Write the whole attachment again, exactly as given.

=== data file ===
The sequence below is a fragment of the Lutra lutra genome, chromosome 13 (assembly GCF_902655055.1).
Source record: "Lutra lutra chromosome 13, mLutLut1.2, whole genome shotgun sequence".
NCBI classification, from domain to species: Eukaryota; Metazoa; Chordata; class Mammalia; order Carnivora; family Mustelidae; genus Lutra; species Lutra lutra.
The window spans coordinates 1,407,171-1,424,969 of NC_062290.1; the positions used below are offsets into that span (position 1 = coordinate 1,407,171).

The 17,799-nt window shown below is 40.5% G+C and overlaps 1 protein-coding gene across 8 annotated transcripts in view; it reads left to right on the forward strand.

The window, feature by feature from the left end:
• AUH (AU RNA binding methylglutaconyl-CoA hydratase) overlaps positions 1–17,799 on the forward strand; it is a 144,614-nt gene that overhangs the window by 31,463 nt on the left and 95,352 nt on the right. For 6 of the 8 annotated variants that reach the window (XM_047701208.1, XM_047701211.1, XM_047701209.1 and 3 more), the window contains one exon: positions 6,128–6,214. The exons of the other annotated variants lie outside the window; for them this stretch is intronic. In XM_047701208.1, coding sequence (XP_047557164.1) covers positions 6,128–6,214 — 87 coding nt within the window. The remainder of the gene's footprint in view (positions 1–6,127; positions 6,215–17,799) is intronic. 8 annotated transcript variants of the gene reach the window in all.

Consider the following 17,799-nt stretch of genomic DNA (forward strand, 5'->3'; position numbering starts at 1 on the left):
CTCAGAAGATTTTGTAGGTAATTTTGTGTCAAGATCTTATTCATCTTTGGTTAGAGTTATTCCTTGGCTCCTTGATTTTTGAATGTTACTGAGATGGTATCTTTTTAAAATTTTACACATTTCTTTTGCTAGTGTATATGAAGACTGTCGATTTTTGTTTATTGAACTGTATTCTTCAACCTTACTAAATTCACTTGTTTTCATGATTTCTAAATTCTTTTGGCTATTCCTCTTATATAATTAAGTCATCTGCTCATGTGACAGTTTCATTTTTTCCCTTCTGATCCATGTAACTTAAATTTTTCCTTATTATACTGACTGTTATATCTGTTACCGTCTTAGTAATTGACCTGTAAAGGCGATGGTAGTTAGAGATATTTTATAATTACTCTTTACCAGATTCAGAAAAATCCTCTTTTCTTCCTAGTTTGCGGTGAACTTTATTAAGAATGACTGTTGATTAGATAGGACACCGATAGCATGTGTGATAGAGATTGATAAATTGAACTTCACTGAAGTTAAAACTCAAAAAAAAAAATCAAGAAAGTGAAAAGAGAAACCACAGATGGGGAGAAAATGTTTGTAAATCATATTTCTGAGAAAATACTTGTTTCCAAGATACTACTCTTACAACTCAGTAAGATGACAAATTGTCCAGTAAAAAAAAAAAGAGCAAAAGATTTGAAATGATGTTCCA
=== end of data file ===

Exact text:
The sequence below is a fragment of the Lutra lutra genome, chromosome 13 (assembly GCF_902655055.1).
Source record: "Lutra lutra chromosome 13, mLutLut1.2, whole genome shotgun sequence".
NCBI classification, from domain to species: Eukaryota; Metazoa; Chordata; class Mammalia; order Carnivora; family Mustelidae; genus Lutra; species Lutra lutra.
The window spans coordinates 1,407,171-1,424,969 of NC_062290.1; the positions used below are offsets into that span (position 1 = coordinate 1,407,171).

The 17,799-nt window shown below is 40.5% G+C and overlaps 1 protein-coding gene across 8 annotated transcripts in view; it reads left to right on the forward strand.

The window, feature by feature from the left end:
• AUH (AU RNA binding methylglutaconyl-CoA hydratase) overlaps positions 1–17,799 on the forward strand; it is a 144,614-nt gene that overhangs the window by 31,463 nt on the left and 95,352 nt on the right. For 6 of the 8 annotated variants that reach the window (XM_047701208.1, XM_047701211.1, XM_047701209.1 and 3 more), the window contains one exon: positions 6,128–6,214. The exons of the other annotated variants lie outside the window; for them this stretch is intronic. In XM_047701208.1, coding sequence (XP_047557164.1) covers positions 6,128–6,214 — 87 coding nt within the window. The remainder of the gene's footprint in view (positions 1–6,127; positions 6,215–17,799) is intronic. 8 annotated transcript variants of the gene reach the window in all.

Consider the following 17,799-nt stretch of genomic DNA (forward strand, 5'->3'; position numbering starts at 1 on the left):
CTCAGAAGATTTTGTAGGTAATTTTGTGTCAAGATCTTATTCATCTTTGGTTAGAGTTATTCCTTGGCTCCTTGATTTTTGAATGTTACTGAGATGGTATCTTTTTAAAATTTTACACATTTCTTTTGCTAGTGTATATGAAGACTGTCGATTTTTGTTTATTGAACTGTATTCTTCAACCTTACTAAATTCACTTGTTTTCATGATTTCTAAATTCTTTTGGCTATTCCTCTTATATAATTAAGTCATCTGCTCATGTGACAGTTTCATTTTTTCCCTTCTGATCCATGTAACTTAAATTTTTCCTTATTATACTGACTGTTATATCTGTTACCGTCTTAGTAATTGACCTGTAAAGGCGATGGTAGTTAGAGATATTTTATAATTACTCTTTACCAGATTCAGAAAAATCCTCTTTTCTTCCTAGTTTGCGGTGAACTTTATTAAGAATGACTGTTGATTAGATAGGACACCGATAGCATGTGTGATAGAGATTGATAAATTGAACTTCACTGAAGTTAAAACTCAAAAAAAAAAATCAAGAAAGTGAAAAGAGAAACCACAGATGGGGAGAAAATGTTTGTAAATCATATTTCTGAGAAAATACTTGTTTCCAAGATACTACTCTTACAACTCAGTAAGATGACAAATTGTCCAGTAAAAAAAAAAAGAGCAAAAGATTTGAAATGATGTTCCA